“Gaming is a natural entry point because it’s already virtual and 3D and gamers are accustomed to dealing with virtual assets and items, so there is certainly strong growth potential,” he said.

Optimistic Forecast

Ross Rubin, the principal analyst with Reticle Research, a consumer technology advisory firm in New York City, explained that over the years, there have been a number of experiments with paying people to do all kinds of things, such as watching ads or playing games.

“Usually, payment is in a proprietary currency, which could be redeemed for prizes,” he told TechNewsWorld. “Play-to-earn gaming is an extension of that.”

“Cryptocurrency, though, is more widely accepted than proprietary currencies,” he continued. “It also allows something to be done that was very difficult to do in the past. It enables micro transactions. That may make play-to-earn gaming more practical than it might have been in the past, but there’s still a lot of challenging dynamics.”

He asserted that Ohanian’s prediction was “extremely high.”

“So much of the market is made up of casual gamers — people playing a game on their mobile phone waiting for a train or in an elevator or waiting room,” he said.

“It would represent a fundamental reversal of what has been a very profitable model — in-app purchases — where the money has been flowing the other way, to developers and game companies,” he observed.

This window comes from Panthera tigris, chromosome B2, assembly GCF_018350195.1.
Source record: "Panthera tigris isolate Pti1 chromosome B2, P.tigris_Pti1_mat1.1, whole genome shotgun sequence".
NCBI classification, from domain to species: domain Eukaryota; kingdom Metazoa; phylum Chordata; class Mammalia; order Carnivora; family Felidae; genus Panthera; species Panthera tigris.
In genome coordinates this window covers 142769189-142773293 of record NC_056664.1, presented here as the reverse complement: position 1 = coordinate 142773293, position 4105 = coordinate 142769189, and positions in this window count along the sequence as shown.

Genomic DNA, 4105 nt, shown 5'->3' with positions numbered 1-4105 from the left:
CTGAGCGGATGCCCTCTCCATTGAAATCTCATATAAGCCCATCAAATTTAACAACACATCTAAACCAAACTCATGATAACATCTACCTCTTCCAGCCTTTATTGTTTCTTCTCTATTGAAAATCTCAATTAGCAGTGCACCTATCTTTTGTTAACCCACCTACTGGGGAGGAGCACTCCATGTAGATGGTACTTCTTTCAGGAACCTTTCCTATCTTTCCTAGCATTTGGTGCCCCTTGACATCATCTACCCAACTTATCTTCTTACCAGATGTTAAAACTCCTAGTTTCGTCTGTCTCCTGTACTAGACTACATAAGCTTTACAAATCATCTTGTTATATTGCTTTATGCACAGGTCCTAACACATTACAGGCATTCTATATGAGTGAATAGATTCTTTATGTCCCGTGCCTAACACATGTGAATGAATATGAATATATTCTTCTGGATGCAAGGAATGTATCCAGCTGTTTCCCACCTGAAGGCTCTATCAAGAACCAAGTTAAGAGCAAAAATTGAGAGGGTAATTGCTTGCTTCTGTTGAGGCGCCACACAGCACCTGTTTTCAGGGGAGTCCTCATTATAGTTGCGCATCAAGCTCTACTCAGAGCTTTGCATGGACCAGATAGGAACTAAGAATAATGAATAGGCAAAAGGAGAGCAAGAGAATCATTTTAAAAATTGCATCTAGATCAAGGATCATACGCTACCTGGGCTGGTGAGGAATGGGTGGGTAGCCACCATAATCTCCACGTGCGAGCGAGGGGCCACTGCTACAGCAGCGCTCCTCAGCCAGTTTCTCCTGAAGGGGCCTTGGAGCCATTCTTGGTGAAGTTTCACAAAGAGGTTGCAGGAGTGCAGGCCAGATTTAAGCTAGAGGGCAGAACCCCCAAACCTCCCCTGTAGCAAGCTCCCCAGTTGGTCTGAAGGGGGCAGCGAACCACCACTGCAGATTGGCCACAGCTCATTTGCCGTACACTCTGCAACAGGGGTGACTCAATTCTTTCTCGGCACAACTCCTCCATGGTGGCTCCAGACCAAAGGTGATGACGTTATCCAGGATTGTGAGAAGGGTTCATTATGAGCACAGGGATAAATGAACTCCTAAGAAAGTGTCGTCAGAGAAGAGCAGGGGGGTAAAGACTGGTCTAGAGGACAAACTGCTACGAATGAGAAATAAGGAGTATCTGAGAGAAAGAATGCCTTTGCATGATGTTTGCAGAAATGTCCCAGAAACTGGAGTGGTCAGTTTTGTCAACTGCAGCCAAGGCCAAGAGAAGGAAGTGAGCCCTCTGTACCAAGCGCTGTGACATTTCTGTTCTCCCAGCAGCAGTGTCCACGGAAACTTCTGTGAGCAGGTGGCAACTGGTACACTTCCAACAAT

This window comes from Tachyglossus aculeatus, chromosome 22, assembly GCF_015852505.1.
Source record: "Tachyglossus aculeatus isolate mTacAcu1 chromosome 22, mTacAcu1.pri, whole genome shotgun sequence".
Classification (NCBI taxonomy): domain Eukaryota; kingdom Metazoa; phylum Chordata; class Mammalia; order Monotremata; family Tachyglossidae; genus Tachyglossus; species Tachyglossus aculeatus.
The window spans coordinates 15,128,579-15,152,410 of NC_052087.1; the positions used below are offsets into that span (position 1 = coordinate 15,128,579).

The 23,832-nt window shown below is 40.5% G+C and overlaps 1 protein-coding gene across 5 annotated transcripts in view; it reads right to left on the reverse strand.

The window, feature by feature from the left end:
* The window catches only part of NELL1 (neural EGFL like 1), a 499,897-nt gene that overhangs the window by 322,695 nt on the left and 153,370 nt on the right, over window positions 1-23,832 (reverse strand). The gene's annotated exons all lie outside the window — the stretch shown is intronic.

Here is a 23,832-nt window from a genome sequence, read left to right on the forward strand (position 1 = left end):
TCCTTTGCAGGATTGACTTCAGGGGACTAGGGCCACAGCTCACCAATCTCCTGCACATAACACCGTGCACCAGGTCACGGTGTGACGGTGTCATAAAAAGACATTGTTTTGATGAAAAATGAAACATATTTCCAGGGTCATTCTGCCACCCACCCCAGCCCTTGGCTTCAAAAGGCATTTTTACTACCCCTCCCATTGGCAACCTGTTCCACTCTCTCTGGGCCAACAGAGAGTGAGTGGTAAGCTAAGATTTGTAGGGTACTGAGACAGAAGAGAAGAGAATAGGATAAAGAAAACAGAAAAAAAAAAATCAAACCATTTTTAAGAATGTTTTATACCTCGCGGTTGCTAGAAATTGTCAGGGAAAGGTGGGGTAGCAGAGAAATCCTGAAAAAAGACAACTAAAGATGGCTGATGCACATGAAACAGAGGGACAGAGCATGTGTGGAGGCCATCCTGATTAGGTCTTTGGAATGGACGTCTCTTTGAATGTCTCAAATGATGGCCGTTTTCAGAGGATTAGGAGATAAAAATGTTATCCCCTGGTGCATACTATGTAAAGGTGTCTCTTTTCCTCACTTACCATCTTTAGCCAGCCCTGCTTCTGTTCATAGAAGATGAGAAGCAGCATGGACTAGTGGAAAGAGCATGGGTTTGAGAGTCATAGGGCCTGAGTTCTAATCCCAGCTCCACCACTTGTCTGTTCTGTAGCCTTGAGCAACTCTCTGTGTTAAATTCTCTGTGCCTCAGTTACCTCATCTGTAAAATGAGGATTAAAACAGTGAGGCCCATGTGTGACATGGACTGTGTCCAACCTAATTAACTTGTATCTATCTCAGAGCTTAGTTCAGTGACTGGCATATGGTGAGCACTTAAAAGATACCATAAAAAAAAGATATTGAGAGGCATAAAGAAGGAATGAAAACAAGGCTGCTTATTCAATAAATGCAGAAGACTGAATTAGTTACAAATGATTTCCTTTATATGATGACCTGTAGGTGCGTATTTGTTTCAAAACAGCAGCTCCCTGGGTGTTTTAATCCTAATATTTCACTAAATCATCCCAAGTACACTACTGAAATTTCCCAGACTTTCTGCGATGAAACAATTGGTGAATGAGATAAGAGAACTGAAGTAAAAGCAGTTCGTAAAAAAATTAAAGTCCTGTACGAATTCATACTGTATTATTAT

“It’s too optimistic,” added Chirag Upadhyay, an industry analyst with Strategy Analytics, a global research, advisory and analytics firm.

“Developers and gaming companies are trying to make money from software,” he told TechNewsWorld. “This will take away from that.”

“There won’t be a large interest in the model from developers and gaming companies unless it presents them with a large opportunity to make money,” he said.

Developer Resistance

Mark N. Vena, president and principal analyst at SmartTechResearch in San Jose, Calif., called Ohanian’s forecast “wildly optimistic.”

“I’m highly skeptical of the 90 percent figure,” he told TechNewsWorld.

“Most of the gaming community is on consoles and mobile devices,” he explained. “The guys who write the titles for those platforms are very reluctant to change their business model.”

“Play-to-earn gaming requires those developers to get on board with it,” he continued. “To do that in five years would take a really heavy push.”

The use of cryptocurrency could also be a problem. “Its instability could be a headwind to game developers getting on board with play-to-earn gaming,” he noted.

What’s more, he pointed out that five years is still within the lifecycle of the new Xbox and PlayStation gaming consoles, which are not built for NFT and cryptocurrency implementation.

“Microsoft and Sony would have to have to do things at the platform level to make that work,” he observed. “I don’t see them doing that.”

“Future platforms may support the trend,” he added, “but I don’t see that happening in the short term.”

Paid To Play

Lewis Ward, research director for gaming at IDC, voiced concern over what may be the underlying driver of play-to-earn’s popularity.

“I don’t think these play-to-earn games are great games, driving gamers to play them because they’re great games,” he told TechNewsWorld.

“My understanding is that a large chunk of the Axie Infinity user base is being paid to play the game,” he said.